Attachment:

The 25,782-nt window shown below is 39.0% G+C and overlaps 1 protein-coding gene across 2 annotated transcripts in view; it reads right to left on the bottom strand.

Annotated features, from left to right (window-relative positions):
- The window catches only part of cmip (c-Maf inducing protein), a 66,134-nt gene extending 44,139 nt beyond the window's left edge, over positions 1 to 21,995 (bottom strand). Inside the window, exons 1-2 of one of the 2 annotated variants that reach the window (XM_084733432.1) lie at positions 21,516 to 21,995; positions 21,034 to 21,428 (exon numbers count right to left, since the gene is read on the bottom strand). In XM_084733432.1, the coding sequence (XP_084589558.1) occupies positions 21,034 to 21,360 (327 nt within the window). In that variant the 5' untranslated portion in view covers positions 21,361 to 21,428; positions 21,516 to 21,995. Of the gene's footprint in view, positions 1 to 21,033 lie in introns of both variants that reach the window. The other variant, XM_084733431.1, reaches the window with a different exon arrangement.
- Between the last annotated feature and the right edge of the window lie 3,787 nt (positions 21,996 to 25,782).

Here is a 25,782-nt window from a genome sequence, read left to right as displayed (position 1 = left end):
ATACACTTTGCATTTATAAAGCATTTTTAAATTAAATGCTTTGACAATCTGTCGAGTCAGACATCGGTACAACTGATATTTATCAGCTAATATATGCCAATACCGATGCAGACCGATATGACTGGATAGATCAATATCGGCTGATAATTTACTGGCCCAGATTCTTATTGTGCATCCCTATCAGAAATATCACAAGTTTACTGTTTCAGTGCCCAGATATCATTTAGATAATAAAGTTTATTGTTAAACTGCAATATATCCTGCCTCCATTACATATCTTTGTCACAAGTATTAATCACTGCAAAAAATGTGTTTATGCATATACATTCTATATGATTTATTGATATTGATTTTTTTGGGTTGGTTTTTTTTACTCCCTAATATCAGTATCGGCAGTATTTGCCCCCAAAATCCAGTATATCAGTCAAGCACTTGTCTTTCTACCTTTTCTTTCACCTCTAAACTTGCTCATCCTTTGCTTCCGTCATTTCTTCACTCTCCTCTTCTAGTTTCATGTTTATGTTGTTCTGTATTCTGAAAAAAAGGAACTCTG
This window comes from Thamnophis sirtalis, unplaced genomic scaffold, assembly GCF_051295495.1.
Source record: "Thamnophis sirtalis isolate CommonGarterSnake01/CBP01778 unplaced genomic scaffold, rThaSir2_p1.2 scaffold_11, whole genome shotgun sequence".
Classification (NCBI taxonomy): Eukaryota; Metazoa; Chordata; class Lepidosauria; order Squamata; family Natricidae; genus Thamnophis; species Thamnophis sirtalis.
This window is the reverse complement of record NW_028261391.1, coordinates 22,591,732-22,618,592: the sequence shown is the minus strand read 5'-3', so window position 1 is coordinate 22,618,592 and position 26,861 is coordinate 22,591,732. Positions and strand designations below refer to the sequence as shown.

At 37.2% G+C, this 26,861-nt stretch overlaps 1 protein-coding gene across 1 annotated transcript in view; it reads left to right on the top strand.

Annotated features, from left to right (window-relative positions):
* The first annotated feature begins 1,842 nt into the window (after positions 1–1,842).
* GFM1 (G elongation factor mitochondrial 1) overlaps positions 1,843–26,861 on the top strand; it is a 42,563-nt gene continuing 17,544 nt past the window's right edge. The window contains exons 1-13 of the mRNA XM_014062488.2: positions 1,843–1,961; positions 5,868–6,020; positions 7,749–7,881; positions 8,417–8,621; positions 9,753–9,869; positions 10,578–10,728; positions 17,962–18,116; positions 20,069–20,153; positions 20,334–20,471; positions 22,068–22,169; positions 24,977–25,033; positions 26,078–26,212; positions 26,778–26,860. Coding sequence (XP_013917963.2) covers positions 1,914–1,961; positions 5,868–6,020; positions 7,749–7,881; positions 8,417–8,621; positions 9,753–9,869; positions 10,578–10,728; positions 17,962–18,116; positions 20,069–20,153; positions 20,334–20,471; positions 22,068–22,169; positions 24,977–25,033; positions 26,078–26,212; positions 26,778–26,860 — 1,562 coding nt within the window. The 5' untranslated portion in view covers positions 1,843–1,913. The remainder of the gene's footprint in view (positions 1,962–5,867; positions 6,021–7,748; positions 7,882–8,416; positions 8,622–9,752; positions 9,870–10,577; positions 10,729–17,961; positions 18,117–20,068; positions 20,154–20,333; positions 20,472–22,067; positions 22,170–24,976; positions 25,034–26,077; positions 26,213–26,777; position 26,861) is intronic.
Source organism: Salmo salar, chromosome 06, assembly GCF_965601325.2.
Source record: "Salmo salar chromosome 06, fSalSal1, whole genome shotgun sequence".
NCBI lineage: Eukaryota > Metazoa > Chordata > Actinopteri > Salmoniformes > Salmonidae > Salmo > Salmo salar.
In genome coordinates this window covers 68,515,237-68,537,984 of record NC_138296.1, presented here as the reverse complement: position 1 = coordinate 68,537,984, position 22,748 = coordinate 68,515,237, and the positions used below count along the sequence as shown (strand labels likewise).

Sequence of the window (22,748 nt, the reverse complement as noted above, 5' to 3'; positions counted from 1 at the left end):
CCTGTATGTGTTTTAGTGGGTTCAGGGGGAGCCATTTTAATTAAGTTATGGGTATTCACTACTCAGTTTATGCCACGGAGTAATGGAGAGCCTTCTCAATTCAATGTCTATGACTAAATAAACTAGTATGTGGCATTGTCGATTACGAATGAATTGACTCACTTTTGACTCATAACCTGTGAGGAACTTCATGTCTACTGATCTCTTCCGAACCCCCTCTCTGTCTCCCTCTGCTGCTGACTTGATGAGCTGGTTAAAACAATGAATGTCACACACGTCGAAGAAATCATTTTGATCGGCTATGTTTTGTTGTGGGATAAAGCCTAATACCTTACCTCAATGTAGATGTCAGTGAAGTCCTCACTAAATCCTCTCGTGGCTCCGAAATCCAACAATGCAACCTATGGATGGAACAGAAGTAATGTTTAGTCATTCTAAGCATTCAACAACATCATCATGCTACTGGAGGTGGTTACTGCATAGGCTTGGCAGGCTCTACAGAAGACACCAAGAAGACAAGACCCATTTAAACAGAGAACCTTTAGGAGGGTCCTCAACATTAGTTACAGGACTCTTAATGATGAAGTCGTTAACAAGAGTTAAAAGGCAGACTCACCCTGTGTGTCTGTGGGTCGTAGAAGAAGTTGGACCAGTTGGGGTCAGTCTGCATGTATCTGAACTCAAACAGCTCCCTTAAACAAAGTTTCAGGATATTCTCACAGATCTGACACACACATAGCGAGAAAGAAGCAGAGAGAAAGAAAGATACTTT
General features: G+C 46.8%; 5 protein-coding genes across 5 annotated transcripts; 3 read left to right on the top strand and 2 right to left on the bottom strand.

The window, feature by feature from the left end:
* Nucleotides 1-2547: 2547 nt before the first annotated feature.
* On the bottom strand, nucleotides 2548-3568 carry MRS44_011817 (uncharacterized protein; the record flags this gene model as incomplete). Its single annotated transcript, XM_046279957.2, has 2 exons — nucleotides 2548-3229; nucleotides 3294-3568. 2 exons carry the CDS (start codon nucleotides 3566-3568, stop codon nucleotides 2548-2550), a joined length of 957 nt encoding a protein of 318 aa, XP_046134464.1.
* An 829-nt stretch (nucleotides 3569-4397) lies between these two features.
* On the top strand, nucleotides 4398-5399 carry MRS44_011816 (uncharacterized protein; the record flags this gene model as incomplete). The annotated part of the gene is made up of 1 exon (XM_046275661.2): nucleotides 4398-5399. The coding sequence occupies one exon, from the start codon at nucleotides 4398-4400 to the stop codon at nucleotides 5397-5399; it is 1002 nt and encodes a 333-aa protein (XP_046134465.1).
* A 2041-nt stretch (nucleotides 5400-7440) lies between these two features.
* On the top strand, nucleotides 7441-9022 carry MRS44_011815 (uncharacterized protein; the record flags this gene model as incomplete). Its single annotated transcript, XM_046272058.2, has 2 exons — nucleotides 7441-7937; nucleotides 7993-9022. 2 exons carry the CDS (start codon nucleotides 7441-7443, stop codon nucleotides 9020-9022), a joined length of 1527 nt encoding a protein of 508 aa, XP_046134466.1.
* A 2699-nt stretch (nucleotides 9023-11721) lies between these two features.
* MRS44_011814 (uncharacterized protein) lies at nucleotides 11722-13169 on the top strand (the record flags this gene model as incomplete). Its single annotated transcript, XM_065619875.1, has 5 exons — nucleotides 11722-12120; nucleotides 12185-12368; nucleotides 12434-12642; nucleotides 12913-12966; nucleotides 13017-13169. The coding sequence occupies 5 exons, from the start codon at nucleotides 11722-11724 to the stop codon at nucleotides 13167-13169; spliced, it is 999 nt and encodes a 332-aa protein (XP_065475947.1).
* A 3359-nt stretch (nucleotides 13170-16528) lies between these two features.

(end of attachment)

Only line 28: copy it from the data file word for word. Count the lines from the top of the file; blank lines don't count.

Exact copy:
* On the top strand, nucleotides 7441-9022 carry MRS44_011815 (uncharacterized protein; the record flags this gene model as incomplete). Its single annotated transcript, XM_046272058.2, has 2 exons — nucleotides 7441-7937; nucleotides 7993-9022. 2 exons carry the CDS (start codon nucleotides 7441-7443, stop codon nucleotides 9020-9022), a joined length of 1527 nt encoding a protein of 508 aa, XP_046134466.1.